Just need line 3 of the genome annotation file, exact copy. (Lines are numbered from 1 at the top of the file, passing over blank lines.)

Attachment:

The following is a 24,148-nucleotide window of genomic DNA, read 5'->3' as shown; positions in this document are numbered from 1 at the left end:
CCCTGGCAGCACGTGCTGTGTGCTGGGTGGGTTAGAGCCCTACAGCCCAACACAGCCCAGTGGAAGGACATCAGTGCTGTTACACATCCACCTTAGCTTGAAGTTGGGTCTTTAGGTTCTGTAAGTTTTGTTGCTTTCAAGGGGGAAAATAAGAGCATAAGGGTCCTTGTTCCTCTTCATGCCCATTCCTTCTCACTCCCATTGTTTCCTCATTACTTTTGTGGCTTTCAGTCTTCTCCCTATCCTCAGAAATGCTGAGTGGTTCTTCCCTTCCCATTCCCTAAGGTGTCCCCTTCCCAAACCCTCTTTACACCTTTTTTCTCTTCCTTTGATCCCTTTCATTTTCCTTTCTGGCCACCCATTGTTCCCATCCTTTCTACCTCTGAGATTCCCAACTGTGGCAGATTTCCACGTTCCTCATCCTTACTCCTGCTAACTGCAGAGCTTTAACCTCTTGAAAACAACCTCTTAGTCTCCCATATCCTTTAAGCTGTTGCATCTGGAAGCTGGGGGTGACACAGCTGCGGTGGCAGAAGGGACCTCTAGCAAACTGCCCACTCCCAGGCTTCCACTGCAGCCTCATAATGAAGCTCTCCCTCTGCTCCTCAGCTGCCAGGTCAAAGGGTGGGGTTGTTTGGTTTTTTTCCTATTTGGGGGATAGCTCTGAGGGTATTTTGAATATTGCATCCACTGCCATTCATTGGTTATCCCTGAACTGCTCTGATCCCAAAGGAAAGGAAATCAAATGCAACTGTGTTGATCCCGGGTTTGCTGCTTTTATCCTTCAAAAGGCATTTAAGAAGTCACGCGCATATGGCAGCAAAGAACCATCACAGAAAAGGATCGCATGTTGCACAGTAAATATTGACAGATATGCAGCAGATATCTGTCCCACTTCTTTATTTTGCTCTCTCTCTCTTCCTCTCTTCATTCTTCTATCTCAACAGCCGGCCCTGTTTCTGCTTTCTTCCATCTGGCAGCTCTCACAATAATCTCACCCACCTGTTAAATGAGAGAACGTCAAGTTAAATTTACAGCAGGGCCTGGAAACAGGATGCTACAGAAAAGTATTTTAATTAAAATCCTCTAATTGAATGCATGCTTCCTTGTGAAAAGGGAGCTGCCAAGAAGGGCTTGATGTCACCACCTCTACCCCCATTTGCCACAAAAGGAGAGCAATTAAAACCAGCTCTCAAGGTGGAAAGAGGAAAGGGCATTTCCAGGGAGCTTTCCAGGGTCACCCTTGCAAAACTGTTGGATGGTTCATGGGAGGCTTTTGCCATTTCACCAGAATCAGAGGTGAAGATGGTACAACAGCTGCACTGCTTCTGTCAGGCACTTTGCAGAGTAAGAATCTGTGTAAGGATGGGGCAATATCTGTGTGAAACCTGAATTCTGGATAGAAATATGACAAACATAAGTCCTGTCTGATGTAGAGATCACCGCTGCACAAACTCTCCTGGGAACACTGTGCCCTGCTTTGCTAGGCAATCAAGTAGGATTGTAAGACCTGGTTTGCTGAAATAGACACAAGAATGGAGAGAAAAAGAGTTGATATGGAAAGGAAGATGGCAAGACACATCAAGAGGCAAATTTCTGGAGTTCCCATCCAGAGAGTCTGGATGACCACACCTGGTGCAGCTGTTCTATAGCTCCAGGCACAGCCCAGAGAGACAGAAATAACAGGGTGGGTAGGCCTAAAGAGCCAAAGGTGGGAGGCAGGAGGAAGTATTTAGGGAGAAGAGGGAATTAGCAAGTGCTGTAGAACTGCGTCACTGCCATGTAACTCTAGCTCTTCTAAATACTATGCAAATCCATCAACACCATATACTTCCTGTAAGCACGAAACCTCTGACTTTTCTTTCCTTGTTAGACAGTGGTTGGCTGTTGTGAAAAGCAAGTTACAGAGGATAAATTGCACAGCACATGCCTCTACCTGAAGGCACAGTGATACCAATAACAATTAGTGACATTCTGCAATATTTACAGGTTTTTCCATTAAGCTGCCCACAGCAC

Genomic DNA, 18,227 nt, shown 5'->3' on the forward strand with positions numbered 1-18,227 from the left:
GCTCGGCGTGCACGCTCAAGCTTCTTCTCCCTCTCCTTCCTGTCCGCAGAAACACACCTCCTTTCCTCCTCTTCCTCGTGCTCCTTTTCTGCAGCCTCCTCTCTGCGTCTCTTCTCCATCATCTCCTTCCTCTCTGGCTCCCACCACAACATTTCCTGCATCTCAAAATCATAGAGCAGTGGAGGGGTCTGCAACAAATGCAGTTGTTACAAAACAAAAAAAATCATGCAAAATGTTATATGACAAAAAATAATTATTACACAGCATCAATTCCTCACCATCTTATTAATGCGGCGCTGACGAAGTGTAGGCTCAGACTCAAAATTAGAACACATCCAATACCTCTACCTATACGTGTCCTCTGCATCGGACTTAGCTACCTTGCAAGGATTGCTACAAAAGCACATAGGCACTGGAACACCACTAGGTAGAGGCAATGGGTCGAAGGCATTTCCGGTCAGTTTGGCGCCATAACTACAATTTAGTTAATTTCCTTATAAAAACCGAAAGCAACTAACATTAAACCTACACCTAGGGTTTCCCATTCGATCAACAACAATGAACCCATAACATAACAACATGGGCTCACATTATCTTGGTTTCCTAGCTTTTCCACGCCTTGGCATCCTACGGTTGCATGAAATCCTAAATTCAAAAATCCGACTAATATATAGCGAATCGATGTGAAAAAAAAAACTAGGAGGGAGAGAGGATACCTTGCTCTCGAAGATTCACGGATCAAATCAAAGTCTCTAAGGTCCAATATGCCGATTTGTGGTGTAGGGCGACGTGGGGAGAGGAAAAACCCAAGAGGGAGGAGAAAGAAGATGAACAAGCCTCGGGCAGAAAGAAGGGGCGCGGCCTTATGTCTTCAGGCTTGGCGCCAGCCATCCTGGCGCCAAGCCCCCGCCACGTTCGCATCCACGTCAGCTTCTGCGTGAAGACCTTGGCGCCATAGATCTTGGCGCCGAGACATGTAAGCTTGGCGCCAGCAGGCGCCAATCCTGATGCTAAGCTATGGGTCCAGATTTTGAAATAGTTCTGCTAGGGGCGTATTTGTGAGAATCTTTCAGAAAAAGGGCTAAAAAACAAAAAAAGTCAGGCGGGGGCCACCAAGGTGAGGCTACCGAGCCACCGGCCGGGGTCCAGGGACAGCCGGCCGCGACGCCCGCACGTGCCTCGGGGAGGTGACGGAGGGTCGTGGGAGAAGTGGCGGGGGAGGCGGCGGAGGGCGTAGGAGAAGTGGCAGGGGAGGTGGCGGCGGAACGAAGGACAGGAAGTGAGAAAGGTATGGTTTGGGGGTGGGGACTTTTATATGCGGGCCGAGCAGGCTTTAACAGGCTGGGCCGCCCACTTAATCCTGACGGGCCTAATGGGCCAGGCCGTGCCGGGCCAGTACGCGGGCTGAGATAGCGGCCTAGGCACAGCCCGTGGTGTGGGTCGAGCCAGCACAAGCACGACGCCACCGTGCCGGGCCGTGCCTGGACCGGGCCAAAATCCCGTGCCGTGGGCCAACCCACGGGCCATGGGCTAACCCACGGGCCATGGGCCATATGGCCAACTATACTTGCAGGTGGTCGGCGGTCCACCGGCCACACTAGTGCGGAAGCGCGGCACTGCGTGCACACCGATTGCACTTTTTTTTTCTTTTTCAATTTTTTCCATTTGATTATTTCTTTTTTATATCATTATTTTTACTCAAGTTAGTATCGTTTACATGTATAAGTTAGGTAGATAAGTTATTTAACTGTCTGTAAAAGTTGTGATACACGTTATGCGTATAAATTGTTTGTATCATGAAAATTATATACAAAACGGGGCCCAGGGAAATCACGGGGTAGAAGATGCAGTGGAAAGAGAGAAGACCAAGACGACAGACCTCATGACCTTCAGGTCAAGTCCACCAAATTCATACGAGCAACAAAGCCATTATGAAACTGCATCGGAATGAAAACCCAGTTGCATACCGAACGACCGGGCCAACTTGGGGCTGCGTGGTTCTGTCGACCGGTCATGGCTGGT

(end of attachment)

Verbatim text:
Genomic DNA, 18,227 nt, shown 5'->3' on the forward strand with positions numbered 1-18,227 from the left: